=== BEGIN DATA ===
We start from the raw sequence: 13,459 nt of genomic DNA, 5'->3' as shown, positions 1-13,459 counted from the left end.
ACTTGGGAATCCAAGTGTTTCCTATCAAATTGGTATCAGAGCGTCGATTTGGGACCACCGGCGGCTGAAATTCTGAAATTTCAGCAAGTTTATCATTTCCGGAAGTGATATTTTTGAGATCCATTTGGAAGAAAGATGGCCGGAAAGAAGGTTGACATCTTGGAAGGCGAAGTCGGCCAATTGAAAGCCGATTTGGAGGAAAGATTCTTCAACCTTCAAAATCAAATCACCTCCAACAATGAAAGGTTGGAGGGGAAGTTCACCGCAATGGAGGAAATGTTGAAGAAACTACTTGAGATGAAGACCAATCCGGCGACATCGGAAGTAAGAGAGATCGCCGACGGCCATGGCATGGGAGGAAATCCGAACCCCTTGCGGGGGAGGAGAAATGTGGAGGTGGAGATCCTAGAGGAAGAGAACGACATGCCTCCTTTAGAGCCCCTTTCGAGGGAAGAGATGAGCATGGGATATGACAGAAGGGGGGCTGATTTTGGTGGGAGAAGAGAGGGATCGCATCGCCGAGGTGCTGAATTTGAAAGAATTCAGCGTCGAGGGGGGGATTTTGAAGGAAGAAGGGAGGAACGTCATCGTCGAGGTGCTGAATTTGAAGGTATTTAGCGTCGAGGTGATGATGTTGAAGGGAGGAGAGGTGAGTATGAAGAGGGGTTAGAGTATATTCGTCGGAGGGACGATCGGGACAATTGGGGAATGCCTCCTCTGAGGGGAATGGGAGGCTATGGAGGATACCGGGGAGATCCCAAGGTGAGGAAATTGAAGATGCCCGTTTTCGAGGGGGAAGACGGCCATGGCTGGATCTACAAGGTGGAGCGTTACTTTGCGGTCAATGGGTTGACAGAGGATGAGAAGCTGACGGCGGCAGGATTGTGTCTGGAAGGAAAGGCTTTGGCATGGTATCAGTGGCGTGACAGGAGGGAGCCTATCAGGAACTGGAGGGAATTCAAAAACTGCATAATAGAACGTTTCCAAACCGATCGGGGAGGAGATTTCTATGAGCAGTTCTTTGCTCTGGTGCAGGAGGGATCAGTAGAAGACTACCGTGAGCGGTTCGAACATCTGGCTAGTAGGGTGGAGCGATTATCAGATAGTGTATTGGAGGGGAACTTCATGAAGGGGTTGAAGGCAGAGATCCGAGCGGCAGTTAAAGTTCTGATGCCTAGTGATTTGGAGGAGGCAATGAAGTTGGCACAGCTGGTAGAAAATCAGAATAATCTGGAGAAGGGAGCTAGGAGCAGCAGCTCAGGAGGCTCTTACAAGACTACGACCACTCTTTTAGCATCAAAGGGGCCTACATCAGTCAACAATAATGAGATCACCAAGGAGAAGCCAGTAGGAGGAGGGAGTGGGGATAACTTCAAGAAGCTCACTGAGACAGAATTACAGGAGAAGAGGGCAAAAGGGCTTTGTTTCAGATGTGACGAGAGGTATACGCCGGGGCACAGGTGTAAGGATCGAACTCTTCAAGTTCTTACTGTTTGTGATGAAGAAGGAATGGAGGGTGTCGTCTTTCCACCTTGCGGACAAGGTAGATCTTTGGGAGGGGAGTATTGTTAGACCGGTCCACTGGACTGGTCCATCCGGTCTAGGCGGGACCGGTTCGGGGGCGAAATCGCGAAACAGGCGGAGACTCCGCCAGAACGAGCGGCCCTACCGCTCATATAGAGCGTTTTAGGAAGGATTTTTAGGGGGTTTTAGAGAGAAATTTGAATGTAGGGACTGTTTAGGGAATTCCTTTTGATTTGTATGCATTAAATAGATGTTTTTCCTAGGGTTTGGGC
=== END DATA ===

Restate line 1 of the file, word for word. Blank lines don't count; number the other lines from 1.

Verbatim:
We start from the raw sequence: 13,459 nt of genomic DNA, 5'->3' as shown, positions 1-13,459 counted from the left end.